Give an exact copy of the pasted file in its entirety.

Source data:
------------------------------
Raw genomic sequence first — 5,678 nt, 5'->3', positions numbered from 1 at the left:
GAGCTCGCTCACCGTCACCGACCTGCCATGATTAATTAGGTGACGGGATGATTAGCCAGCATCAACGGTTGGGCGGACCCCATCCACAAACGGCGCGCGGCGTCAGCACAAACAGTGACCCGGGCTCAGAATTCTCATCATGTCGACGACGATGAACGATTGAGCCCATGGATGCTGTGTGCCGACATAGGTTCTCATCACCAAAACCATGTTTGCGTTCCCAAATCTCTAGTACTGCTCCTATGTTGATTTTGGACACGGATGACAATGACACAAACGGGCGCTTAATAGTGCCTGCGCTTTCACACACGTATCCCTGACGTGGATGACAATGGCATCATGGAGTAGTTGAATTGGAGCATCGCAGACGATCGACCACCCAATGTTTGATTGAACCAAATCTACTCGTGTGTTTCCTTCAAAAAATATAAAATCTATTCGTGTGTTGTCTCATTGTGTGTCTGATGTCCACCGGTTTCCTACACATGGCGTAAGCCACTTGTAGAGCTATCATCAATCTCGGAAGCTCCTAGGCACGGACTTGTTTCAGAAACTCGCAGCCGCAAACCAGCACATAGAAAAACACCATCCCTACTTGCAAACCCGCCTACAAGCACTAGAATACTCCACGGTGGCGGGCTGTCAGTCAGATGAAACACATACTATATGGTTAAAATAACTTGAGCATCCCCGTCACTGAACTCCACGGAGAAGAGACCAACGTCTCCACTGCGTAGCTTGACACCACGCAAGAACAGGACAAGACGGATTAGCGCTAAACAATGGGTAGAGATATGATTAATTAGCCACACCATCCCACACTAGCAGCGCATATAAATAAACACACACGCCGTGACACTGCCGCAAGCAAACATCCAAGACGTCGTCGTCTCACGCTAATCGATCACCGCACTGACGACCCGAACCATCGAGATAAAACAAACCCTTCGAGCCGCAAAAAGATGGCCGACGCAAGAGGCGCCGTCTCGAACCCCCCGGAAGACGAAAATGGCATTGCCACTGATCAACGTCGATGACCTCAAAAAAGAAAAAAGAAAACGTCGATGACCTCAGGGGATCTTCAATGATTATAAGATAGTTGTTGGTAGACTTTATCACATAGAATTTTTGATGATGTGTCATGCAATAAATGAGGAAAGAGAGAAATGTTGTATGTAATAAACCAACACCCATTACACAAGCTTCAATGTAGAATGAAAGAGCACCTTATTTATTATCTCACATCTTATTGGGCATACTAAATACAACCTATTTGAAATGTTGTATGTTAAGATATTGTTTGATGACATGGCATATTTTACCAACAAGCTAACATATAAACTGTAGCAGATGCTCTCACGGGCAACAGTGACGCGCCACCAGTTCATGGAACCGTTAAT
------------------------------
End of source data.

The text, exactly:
Raw genomic sequence first — 5,678 nt, 5'->3', positions numbered from 1 at the left:
GAGCTCGCTCACCGTCACCGACCTGCCATGATTAATTAGGTGACGGGATGATTAGCCAGCATCAACGGTTGGGCGGACCCCATCCACAAACGGCGCGCGGCGTCAGCACAAACAGTGACCCGGGCTCAGAATTCTCATCATGTCGACGACGATGAACGATTGAGCCCATGGATGCTGTGTGCCGACATAGGTTCTCATCACCAAAACCATGTTTGCGTTCCCAAATCTCTAGTACTGCTCCTATGTTGATTTTGGACACGGATGACAATGACACAAACGGGCGCTTAATAGTGCCTGCGCTTTCACACACGTATCCCTGACGTGGATGACAATGGCATCATGGAGTAGTTGAATTGGAGCATCGCAGACGATCGACCACCCAATGTTTGATTGAACCAAATCTACTCGTGTGTTTCCTTCAAAAAATATAAAATCTATTCGTGTGTTGTCTCATTGTGTGTCTGATGTCCACCGGTTTCCTACACATGGCGTAAGCCACTTGTAGAGCTATCATCAATCTCGGAAGCTCCTAGGCACGGACTTGTTTCAGAAACTCGCAGCCGCAAACCAGCACATAGAAAAACACCATCCCTACTTGCAAACCCGCCTACAAGCACTAGAATACTCCACGGTGGCGGGCTGTCAGTCAGATGAAACACATACTATATGGTTAAAATAACTTGAGCATCCCCGTCACTGAACTCCACGGAGAAGAGACCAACGTCTCCACTGCGTAGCTTGACACCACGCAAGAACAGGACAAGACGGATTAGCGCTAAACAATGGGTAGAGATATGATTAATTAGCCACACCATCCCACACTAGCAGCGCATATAAATAAACACACACGCCGTGACACTGCCGCAAGCAAACATCCAAGACGTCGTCGTCTCACGCTAATCGATCACCGCACTGACGACCCGAACCATCGAGATAAAACAAACCCTTCGAGCCGCAAAAAGATGGCCGACGCAAGAGGCGCCGTCTCGAACCCCCCGGAAGACGAAAATGGCATTGCCACTGATCAACGTCGATGACCTCAAAAAAGAAAAAAGAAAACGTCGATGACCTCAGGGGATCTTCAATGATTATAAGATAGTTGTTGGTAGACTTTATCACATAGAATTTTTGATGATGTGTCATGCAATAAATGAGGAAAGAGAGAAATGTTGTATGTAATAAACCAACACCCATTACACAAGCTTCAATGTAGAATGAAAGAGCACCTTATTTATTATCTCACATCTTATTGGGCATACTAAATACAACCTATTTGAAATGTTGTATGTTAAGATATTGTTTGATGACATGGCATATTTTACCAACAAGCTAACATATAAACTGTAGCAGATGCTCTCACGGGCAACAGTGACGCGCCACCAGTTCATGGAACCGTTAAT